Content Reviewers:Viviana Popa, MD, Kaitlin Marshall,B.Sc. (Hons), M.Sc., David Clay, MSc, BSc (Hons), Andrew Horne, MSc, BSc (Hons)
The diamond shaped perineum is divided into two triangles, the urogential triangle anteriorly and the anal triangle posteriorly. The urogenital triangle differs between males and females. In males, it contains male external genitalia and the perineal muscles. Let’s start with the male external genitalia, which includes the membranous - or intermediate - urethra, the spongy urethra, the scrotum, and the penis.
The membranous urethra begins at the inferior surface of the prostate gland, called the apex, then it passes through the deep perineal pouch, which houses the deep perineal muscles: the deep transverse perineal muscles and the external urethral sphincter. The deep transverse perineal muscle extends from the medial surface of the ischium to the perineal body. The external urethral sphincter is a circular muscle that surrounds the membranous part of the urethra and compresses it to maintain urinary continence. The deep perineal muscles are innervated by the deep branch of the perineal nerve.
Now, in the deep perineal pouch, posterolateral to the membranous urethra are a pair of pea-shaped glands called the bulbourethral or Cowper glands. The ducts of these glands cross the deep perineal pouch with the membranous urethra, and terminate by emptying into the proximal part of the spongy urethra. During sexual arousal, these glands secrete mucus-like secretion into the urethra.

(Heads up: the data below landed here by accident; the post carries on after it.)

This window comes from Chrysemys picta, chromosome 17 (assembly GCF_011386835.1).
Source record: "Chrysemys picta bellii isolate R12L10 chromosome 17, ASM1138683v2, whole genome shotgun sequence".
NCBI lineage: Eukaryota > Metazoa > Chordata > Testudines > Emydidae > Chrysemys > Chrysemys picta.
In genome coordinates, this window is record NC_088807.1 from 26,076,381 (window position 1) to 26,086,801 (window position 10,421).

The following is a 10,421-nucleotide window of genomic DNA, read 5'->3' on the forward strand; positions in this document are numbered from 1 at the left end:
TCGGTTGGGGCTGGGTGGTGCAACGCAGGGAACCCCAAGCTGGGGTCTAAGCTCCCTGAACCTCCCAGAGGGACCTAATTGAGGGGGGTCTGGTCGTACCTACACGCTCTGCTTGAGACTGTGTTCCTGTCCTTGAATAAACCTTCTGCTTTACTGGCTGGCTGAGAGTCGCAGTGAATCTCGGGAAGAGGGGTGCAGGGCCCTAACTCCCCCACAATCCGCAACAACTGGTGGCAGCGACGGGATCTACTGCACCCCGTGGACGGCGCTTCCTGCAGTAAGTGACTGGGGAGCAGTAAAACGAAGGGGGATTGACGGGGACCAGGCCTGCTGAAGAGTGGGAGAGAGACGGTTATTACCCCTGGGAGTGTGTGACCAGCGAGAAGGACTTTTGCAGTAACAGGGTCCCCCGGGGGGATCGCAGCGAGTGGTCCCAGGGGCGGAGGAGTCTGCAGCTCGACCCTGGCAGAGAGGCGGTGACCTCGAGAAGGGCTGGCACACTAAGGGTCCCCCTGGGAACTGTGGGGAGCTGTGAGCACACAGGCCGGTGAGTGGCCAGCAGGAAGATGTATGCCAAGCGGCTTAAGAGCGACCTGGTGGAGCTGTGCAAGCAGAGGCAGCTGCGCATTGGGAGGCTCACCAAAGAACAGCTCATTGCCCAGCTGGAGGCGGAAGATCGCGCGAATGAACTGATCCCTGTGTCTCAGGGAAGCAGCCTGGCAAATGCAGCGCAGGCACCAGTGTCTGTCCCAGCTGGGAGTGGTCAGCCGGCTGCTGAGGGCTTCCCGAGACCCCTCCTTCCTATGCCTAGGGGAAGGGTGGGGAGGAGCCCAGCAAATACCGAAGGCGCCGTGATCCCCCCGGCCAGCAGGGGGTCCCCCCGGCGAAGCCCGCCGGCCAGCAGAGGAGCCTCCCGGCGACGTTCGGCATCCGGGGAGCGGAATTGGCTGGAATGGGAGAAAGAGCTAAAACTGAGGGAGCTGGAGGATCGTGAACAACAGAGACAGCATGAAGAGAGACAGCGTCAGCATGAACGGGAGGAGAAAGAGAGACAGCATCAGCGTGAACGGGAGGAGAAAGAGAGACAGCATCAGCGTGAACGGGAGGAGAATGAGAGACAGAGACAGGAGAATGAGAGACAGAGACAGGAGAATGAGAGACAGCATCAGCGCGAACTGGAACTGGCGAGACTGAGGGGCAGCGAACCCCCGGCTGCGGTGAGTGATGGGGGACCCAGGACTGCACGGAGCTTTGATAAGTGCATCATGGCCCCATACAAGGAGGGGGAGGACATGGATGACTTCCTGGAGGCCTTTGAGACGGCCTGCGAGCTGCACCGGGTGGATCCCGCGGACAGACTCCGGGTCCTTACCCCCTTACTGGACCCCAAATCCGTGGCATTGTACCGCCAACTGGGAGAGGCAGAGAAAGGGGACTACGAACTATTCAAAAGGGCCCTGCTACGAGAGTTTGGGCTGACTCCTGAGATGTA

Finally, the membranous part of the urethra extends through the bulb of the penis where it’s continuous with the last part of the urethra, called the spongy urethra. The spongy urethra is located within the corpus spongiosum and extends through the penis to the external urethral orifice. The spongy urethra contains an expansion in the glans penis called the navicular fossa.
Now, let’s discuss the scrotum, which is a fibromuscular sac that lies posteroinferior to the penis, and inferior to the pubic symphysis. The scrotum contains the testes and associated structures.
The scrotum develops as two masses that approach each other and fuse in the midline forming the scrotal raphe. The scrotal raphe is continuous anteriorly with the penile raphe on the ventral surface of the penis, and posteriorly with the perineal raphe in the midline of the perineum.